How to Successfully Donate Blood

Every two seconds someone in the U.S. needs blood, according to the American Red Cross. What's more, nearly 38,000 blood donations are needed every day. Needless to say, the demand for blood is high.

But blood donations are very popular among many Americans. In fact, nearly 16 million donations are collected each year. Giving blood is straightforward, safe, and infinitely helpful to those in need. So if you want to join the effort, there are some steps you can take to ensure the process is as easy as possible:

1. Find a donation location. Hospitals, schools, and businesses are among a variety of locations where you may find a blood drive.

2. Eat well. Proper nutrition is essential to the donation process, so make sure you eat a good meal prior. Moreover, consider consuming foods that are rich in iron—spinach, fish, lean meats, whole grains—to boost your hemoglobin levels.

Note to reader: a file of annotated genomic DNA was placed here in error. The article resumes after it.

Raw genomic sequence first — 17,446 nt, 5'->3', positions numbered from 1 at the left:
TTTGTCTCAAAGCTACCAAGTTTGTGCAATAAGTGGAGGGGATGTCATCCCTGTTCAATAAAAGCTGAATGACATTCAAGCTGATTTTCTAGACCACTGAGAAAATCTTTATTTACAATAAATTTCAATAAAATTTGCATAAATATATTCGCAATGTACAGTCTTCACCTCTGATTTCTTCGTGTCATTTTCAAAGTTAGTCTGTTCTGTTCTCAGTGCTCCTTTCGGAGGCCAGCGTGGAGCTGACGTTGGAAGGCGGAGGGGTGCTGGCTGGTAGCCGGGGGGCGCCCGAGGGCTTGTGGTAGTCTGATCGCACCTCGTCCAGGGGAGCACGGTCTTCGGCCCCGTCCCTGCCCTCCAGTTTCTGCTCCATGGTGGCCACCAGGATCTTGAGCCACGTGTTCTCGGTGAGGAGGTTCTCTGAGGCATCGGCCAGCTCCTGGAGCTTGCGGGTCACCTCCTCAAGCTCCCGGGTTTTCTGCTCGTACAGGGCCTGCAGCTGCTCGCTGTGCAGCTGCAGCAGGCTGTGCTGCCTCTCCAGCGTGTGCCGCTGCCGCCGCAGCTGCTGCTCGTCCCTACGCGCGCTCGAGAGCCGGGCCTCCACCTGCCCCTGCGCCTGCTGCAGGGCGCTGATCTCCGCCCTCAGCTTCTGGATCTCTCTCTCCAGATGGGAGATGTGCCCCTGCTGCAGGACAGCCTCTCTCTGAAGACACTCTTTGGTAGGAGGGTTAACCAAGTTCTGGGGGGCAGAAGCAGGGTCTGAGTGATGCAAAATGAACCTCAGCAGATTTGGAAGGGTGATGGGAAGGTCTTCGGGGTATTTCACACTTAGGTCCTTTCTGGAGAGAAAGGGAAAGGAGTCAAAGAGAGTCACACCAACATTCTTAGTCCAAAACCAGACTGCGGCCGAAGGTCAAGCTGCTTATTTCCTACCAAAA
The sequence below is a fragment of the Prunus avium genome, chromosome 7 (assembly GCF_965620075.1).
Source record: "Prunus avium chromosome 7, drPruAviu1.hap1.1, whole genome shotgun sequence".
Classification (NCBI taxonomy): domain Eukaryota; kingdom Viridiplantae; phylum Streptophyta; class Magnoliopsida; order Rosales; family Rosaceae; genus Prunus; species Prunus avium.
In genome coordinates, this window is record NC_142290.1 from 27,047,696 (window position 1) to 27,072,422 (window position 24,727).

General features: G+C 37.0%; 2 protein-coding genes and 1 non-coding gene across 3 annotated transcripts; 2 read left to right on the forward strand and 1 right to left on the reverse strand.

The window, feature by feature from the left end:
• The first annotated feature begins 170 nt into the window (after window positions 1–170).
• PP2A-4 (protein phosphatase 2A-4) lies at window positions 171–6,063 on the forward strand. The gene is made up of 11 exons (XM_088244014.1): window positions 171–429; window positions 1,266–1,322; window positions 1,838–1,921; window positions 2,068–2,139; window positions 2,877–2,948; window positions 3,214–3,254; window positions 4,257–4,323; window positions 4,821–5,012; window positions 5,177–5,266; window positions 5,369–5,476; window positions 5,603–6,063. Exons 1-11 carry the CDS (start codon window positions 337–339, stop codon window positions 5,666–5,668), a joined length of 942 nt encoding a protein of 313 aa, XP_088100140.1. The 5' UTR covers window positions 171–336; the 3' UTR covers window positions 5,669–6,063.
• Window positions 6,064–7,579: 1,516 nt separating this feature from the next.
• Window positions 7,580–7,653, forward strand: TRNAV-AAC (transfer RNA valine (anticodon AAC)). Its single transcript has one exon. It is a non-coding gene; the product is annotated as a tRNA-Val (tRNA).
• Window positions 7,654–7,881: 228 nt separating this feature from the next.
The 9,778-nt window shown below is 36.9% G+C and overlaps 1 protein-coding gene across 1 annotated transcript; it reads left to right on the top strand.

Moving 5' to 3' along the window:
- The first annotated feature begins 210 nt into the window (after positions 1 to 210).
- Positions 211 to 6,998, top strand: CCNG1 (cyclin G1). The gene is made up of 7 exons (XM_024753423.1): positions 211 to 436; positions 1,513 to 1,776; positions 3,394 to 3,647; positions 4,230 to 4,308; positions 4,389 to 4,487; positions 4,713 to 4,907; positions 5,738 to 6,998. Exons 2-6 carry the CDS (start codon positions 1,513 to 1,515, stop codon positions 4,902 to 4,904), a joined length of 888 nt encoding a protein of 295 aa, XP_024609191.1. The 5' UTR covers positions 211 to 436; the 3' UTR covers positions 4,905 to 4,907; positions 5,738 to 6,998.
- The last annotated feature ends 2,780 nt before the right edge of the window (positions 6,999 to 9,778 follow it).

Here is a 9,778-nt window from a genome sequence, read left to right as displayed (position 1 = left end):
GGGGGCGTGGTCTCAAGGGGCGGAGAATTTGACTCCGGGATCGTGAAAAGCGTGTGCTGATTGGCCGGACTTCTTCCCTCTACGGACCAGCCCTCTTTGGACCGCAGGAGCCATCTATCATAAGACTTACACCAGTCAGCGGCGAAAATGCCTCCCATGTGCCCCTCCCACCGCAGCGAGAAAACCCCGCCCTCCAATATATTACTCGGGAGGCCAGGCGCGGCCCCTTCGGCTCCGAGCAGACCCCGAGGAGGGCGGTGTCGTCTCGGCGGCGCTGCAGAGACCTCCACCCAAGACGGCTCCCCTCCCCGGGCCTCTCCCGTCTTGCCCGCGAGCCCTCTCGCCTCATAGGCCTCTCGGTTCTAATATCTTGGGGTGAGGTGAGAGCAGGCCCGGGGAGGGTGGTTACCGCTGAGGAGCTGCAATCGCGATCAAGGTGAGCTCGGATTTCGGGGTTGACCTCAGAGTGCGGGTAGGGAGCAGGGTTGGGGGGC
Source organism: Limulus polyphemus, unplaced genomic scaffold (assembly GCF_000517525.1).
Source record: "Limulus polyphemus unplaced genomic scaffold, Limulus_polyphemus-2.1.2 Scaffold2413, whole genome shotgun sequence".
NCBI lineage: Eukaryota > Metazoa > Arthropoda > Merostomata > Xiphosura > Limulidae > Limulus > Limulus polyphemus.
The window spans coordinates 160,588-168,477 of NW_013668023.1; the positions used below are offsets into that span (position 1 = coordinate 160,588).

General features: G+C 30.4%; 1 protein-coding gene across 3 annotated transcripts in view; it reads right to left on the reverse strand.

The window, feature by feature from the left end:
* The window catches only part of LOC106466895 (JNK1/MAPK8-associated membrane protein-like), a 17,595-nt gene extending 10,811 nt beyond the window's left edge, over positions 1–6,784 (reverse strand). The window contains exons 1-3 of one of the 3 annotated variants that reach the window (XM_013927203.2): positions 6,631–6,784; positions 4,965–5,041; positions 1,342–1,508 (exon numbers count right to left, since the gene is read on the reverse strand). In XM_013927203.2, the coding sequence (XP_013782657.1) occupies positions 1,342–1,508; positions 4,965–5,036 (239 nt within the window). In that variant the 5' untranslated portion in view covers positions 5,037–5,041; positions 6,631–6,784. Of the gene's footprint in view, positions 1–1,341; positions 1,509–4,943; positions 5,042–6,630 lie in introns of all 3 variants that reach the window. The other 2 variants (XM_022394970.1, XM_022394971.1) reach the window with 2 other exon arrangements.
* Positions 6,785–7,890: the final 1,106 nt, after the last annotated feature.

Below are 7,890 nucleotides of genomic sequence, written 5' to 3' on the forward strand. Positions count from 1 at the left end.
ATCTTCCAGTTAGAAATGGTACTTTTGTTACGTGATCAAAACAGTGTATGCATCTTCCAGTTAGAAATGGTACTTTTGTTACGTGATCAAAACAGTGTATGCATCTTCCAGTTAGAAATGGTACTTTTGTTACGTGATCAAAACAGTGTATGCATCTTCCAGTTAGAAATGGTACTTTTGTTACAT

3. Stay hydrated. The American Red Cross suggests drinking an extra 16 ounces of water and fluids prior to donation. This will help prevent any lightheadedness during and after the procedure.

4. Get plenty of rest. Although the process is safe, many first time donors feel anxious right before. Having a good night's sleep the night before will help alleviate any stress the blood donation may cause.

5. Dress comfortably. Because blood will be drawn from your arm, try to avoid wearing long sleeves to provide easy access to your veins. Also, wearing clothes that are loose or stretchy, like sweat pants, will help improve your blood flow.

6. After your donation, be sure to follow the technician's advice. There are some procedural requirements you'll be asked to follow:

  • Stay to eat and hydrate. Most donation locations will require you to stay an extra 15 minutes to ensure you're not lightheaded and susceptible to fainting.
  • Avoid heavy lifting or exercise. Because your body will be busy replenishing your blood supply, it's essential to avoid strenuous activity for five hours after donating. Neglecting this advice may bring about headaches, nausea, lightheadedness, or fainting.
  • Call the Red Cross if you don't feel well. If after you leave the donation location something doesn't feel right, call their toll-free number.